Border officials in Tennessee find bird carcasses encased in cement statues
Border officials in Tennessee found two bird carcasses en route to Texas encased in cement statues earlier this month, authorities said Tuesday.
The seizure was made in Memphis on Oct. 8 by U.S. Customs and Border Protection (CBP) agriculture specialists. The 22-pound shipment contained two dead birds and suspected Elaeis Guineensis seeds.
It was shipped from Mexico City and was slated to be delivered in Odessa, Texas. The package was vaguely described as a gift to a cousin “with crafts,” CBP said.
“To my knowledge, many of these types of ‘crafts’ are belief-based,” acting Memphis Area Port Director Michael Johnson said in a statement. “The Yoruba, Santería or Osha religions use them, and are meant for luck, or for curses. The cement statues were decorated with puka shells and contained the palm seeds and the carcasses.”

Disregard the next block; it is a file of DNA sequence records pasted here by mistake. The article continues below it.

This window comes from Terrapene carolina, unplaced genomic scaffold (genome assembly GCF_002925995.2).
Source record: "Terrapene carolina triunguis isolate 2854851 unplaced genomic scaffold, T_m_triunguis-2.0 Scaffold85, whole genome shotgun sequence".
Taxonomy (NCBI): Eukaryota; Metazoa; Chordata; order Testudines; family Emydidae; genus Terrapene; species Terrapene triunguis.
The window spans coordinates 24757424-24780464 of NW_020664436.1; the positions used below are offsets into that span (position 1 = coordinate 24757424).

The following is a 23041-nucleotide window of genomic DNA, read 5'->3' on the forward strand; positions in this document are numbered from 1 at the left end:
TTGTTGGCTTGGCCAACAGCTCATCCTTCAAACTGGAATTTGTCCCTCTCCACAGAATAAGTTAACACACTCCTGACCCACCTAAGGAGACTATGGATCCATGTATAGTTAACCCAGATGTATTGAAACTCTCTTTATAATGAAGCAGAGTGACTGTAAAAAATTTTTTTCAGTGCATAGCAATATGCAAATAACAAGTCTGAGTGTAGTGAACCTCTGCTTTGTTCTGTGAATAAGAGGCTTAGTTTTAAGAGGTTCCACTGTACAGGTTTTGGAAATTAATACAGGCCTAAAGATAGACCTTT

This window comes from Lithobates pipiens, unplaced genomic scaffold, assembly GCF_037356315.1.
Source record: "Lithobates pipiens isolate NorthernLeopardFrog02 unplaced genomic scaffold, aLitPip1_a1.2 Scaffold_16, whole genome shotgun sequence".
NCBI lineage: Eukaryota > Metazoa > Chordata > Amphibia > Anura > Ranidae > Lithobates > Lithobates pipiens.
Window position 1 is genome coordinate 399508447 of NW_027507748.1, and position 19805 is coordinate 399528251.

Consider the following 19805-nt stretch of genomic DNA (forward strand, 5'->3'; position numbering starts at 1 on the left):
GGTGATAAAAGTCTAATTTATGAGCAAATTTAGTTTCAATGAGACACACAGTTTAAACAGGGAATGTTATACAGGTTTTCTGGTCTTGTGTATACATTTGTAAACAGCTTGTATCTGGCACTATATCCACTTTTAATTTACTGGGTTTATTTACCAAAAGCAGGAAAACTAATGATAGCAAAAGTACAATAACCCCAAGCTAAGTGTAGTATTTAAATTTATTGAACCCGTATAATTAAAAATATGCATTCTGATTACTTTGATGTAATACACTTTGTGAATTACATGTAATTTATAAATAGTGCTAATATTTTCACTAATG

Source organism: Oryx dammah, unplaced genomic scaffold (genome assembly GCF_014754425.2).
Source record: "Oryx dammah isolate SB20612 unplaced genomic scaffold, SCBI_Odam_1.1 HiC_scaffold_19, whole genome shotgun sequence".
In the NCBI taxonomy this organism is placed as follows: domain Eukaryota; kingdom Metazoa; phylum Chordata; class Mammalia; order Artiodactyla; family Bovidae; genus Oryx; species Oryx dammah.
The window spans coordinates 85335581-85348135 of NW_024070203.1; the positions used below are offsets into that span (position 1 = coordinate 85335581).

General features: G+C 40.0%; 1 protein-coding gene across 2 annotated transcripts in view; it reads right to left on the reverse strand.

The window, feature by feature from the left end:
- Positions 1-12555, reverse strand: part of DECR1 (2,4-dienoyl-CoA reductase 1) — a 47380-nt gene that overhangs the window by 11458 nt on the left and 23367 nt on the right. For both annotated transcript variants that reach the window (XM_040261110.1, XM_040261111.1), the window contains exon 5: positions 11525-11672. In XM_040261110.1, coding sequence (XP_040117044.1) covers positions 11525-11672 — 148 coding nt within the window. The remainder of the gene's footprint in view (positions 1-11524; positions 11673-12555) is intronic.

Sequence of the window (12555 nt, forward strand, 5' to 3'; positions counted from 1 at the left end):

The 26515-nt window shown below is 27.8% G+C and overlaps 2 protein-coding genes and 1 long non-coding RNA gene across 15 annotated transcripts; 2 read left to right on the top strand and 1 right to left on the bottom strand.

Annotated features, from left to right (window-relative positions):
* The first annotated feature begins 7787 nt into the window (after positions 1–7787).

“Whether the shipments make sense or not, we vigilantly intercept all contraband and other prohibited items to safeguard the American public,” he added. “Hopefully our steam sterilization cleared away any bad spirits they may have drawn in.”
Once examined by X-ray, it was revealed that the shipment contained three cement statues, “each concealing organic material,” a CBP statement said.
When the statues were broken, two rotted bird carcasses and seeds were found inside. The seeds are from African palm trees and the type of birds could not be identified because of their decomposition.
The carcasses present a risk, officials said, of introducing diseases such as Avian influenza. The birds and seeds were destroyed by steam sterilization.
In the fiscal year 2021, CBP discovered 264 pests at American ports of entry and 2,548 materials for quarantine, including plants, meat, animal byproducts and soil.